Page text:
YBL enlightens apprentices on airport electrical systems
June 7, 2019 – Fourth-level electrical apprenticeship students from British Columbia's North Island College (NIC) got an up-close look at airport lighting systems last month during special training sessions at Campbell River Airport (YBL).
An introductory presentation in the maintenance shop set the scene for the rest of the tour, with an emphasis on safety precautions, including qualifications and training required to work on specialized equipment. The presentation also discussed new national standards for airfield lighting inspection and maintenance.
“Aviation lighting systems are completely different from conventional electrical systems and require additional safety measures, specialized tools and training, even for certified electricians,” Canadian Airports Electrical Association (CAEA) president Murray Ames explained. “Canada is the only country that stipulates very specific qualifications for working on high-voltage series circuit equipment, with national standards. CSA also has specific training recommendations and standards for airport lighting systems inspection and maintenance.”
The information session covered the range of fixtures installed at YBL’s airfield lighting training centre and the evolution of design in this field, from oil lamps to electrical units that didn’t weather well to contemporary sealed lamps with halogen lamps and LED bulbs that use less energy.
“The focus on maintenance requirements and reduced electricity use adds up, since there are about 450 fixtures at an airport our size,” said Ames. “Larger airports can have more than 10,000.”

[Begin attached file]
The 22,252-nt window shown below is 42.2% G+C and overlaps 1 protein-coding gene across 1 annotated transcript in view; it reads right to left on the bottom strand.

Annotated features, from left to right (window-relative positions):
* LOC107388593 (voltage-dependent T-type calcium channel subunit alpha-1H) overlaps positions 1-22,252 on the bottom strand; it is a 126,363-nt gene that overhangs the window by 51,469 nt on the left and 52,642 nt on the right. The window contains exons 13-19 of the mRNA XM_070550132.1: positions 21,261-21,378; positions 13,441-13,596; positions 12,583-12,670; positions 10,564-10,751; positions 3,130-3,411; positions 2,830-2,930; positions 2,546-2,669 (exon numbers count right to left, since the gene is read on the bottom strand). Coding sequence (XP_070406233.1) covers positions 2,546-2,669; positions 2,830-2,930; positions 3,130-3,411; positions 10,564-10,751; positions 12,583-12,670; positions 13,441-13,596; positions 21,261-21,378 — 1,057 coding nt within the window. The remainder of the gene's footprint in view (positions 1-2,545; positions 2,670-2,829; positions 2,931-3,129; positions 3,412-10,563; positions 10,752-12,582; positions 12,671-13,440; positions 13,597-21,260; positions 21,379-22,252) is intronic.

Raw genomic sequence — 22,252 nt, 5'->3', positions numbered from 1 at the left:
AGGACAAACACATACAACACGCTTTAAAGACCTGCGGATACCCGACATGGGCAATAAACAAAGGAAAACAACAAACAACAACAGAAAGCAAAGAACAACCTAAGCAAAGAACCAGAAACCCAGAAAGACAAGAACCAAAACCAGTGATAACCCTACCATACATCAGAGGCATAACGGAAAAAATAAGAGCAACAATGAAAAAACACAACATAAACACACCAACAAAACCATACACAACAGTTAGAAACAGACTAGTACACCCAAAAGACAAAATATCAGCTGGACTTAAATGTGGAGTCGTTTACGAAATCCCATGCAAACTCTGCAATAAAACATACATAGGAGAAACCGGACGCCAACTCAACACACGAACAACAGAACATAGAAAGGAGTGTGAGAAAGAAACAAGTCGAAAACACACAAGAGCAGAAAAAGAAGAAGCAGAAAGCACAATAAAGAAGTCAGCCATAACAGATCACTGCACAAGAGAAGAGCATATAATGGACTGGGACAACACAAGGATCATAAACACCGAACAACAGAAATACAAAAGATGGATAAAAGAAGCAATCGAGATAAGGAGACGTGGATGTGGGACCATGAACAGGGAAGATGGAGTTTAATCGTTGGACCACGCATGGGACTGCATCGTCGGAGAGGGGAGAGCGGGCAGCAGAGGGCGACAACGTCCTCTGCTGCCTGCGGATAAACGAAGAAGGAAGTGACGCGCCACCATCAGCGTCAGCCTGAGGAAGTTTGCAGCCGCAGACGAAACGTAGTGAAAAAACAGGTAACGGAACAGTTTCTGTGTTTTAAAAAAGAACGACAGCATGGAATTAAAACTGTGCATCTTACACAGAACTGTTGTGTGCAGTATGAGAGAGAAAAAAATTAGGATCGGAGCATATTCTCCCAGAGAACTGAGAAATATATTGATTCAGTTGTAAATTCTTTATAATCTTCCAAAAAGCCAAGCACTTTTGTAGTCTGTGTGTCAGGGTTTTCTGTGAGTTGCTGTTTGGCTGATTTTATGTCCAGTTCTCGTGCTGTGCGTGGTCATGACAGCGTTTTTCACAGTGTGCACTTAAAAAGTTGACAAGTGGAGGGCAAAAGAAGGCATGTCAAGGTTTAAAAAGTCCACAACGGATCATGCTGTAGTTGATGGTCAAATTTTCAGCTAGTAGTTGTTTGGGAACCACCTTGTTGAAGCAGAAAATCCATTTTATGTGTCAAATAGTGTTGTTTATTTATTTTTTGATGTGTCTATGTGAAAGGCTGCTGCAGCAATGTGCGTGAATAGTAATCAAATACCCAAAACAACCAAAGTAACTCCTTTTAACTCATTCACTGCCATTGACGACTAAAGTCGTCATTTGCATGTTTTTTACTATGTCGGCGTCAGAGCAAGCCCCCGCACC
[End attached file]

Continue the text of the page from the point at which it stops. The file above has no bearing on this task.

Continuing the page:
The tour served as a preview for the students--who are based at NIC's Campbell River campus--of some of the information and equipment that would be covered in a five-day airfield lighting maintenance course the following week.
“The exposure our students received was invaluable,” says David Johns, NIC electrical apprenticeship and foundations instructor. “Having an opportunity to view an installation as varied and diverse as an airport, with an individual as passionate and informed as Murray, really helped to open their eyes to some other areas of the electrical trade, along with the unique hazards.”
"We believe this is a first for Canada, where electrical apprentices were exposed to unique and specialized airport lighting equipment," says Ames. "The plan is to continue this with future classes from the college."
The subsequent five-day course drew 20 attendees to YBL, which features the only fully operational, hands-on training facility in the country. It was the third national training session hosted in Campbell River and was led by three instructors, including Ames.
Further training is available from CAEA through the annual Canadian Airports National Electrical Workshop (CANEW). The next edition will be hosted in Quebec City this September.
“CANEW offers training that was previously available through Transport Canada,” Ames explains. “It is the only training workshop of its kind in North America that provides an exchange of airport electrical knowledge, experience and skills. Attendees receive certificates indicating new or refresher training.”
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